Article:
Criticism aside, it is a very charming game, and I’m fairly certain that I’ll purchase the full version at some point once I’ve finished with the other games on my plate; at £7.50 for the entire episode (which clocks in at between four and five hours of gameplay, allegedly), I’d be daft not to. I highly recommend getting the demo and just giving it a try, as it really is a big improvement on the original. You can also catch up with the storyline very quickly thanks to a bunch of notes on the main menu about all of the characters, so don’t worry about being too confused despite having not played the original episode. I picked it up very quickly, anyway.

If you want to try out the 101mb demo, which can be upgraded to the full version without any extra downloading, point your clicker here. If you want to watch the trailer first, although there’s only so much excitement that can be put into a trailer for a slow paced adventure game, go here instead. For a catch-up video of the first Bone episode, this is what you want. Remember to make your thoughts on it known so that Telltale can work on ironing out flaws for the inevitable successor, which should be beginning production before long — if not already! I personally am looking forward to it, considering the progress that’s been made between the first two episodes. It can only get better, right?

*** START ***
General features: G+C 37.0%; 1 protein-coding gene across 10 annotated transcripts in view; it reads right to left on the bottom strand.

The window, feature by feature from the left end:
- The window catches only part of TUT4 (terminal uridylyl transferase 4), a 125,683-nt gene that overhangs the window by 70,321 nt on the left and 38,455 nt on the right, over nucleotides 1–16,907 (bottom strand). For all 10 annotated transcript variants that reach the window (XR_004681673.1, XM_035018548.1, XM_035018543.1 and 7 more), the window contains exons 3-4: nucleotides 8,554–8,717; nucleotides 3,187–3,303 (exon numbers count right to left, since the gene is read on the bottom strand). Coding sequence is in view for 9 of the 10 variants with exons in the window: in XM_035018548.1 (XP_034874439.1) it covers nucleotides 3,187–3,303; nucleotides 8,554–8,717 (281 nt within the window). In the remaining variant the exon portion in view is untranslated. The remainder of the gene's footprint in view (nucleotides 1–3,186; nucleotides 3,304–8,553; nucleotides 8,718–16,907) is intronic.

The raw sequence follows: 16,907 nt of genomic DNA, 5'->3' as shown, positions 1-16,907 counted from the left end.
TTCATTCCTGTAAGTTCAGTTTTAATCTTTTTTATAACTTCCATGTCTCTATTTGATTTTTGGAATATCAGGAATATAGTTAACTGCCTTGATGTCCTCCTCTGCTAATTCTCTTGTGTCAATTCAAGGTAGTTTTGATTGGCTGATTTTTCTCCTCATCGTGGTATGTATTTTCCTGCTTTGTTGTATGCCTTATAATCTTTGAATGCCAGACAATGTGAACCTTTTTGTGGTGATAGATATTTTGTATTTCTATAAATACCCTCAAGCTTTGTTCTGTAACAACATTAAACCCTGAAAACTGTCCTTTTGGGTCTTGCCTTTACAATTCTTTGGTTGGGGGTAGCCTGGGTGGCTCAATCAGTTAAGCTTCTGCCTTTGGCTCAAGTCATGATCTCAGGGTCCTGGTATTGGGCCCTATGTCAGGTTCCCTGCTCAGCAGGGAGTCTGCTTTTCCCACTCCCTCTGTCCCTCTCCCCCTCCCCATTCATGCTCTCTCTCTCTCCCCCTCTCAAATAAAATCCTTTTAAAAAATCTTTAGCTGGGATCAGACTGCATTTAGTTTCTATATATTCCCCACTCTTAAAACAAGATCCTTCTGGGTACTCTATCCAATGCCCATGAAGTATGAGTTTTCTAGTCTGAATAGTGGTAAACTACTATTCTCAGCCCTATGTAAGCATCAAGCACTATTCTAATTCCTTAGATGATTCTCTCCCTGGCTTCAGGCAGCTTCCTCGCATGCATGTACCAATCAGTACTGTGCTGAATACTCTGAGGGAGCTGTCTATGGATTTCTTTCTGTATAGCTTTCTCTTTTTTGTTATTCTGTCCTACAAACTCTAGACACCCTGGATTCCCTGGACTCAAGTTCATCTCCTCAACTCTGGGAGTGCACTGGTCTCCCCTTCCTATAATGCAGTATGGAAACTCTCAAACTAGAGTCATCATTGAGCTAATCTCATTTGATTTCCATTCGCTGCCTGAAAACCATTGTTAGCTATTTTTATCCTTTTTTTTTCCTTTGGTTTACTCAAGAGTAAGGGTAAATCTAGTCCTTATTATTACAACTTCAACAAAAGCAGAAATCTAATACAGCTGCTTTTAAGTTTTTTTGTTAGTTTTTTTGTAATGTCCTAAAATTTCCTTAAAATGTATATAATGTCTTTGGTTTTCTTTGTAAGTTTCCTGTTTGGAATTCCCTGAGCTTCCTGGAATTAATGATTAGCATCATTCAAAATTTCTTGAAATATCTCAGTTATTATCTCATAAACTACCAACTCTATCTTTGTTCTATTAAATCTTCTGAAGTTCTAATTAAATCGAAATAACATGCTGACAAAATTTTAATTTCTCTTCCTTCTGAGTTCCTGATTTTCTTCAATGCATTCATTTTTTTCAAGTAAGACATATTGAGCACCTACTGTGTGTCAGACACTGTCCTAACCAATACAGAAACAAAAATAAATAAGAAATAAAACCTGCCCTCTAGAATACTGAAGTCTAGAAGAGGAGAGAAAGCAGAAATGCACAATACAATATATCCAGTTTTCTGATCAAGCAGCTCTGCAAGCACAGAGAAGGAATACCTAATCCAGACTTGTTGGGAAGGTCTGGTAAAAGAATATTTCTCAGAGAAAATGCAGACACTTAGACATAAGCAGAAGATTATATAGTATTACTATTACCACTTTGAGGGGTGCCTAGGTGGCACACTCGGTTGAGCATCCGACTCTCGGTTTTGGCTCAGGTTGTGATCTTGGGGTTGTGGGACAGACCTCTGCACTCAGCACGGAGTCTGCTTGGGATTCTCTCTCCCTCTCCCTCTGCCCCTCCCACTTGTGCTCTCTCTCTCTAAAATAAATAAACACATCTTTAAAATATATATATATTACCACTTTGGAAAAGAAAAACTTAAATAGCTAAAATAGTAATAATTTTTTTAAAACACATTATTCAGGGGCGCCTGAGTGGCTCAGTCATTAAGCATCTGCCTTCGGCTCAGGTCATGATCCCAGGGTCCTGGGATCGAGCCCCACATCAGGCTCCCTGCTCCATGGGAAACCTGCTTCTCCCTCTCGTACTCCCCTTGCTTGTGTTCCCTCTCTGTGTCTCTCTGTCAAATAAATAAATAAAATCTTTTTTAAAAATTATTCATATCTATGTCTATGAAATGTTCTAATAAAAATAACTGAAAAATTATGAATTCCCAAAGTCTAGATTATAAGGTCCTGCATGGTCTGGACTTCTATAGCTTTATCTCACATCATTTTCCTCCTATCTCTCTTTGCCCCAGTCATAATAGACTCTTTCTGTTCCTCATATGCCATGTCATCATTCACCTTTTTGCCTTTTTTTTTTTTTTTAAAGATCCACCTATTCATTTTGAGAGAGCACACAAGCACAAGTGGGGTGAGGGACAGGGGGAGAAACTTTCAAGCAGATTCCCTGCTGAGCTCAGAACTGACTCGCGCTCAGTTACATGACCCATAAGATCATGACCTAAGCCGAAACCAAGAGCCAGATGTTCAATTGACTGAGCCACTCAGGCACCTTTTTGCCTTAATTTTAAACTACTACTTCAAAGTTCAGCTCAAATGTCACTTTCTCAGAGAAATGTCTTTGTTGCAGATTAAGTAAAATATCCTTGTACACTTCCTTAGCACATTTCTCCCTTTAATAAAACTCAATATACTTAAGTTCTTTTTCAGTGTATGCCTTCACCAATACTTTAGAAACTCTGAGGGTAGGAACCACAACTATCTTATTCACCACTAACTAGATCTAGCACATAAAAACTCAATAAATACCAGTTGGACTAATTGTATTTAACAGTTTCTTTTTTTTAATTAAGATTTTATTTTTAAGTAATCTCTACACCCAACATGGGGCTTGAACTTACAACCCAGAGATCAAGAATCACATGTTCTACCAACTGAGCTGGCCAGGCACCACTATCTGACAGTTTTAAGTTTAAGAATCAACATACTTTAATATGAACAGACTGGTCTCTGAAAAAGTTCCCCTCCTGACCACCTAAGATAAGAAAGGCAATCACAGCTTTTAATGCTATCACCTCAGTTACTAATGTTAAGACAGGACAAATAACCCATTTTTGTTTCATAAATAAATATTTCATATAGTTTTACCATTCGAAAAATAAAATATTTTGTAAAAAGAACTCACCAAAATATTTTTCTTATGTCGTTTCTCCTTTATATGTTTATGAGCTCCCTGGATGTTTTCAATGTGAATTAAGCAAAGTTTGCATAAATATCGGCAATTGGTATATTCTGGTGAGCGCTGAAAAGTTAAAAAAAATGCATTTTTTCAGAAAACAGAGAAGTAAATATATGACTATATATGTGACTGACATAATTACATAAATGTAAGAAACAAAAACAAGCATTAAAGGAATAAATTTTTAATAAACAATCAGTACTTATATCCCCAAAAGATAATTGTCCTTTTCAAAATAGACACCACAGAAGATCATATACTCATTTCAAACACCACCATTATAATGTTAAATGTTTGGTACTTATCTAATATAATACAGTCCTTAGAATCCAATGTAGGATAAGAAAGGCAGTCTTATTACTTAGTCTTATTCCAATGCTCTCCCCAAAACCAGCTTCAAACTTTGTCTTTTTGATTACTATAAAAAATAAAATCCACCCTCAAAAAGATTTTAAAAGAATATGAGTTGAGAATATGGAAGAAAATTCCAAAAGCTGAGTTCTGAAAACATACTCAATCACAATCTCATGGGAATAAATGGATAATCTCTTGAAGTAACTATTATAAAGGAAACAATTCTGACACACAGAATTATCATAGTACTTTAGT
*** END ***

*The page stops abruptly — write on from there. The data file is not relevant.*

New New Super Mario Bros video released

Apparently there’s some “Game Developers Conference” nonsense going on right now. Probably just a bunch of indie developers in somebody’s basement talking about why they’re not receiving the love!

But, one thing that seems to have come out of this conference is a fantastic new video of New Super Mario Bros, which is quite clearly going to be the best game in history. Click your face here to download it from 1UP.

It’s shakycam, so the sound is a little drowned out by the audience, but the video quality is excellent — it lasts for a whole three minutes, too. Did I mention that it looks bloody gorgeous?

I haven’t even got a DS yet, but seeing the likes of this, Super Princess Peach (which looks a lot like Yoshi’s Island) and the upcoming Zelda is more than enough to convince me that I need to purchase the DS Lite once it hits these white shores.


Beyond Good and Evil 2 in production?

According to Joystiq, which is in turn referencing Cubed3, a sequel to Beyond Good and Evil is in the works.

Due for release in 2007 on all next-generation consoles, it will undoubtly continue directly where the original left off if this turns out to be true. As those who played it know, Beyond Good and Evil falls into the “one of the best games in history” category, alongside the likes of Grim Fandango, Monkey Island and various other classics.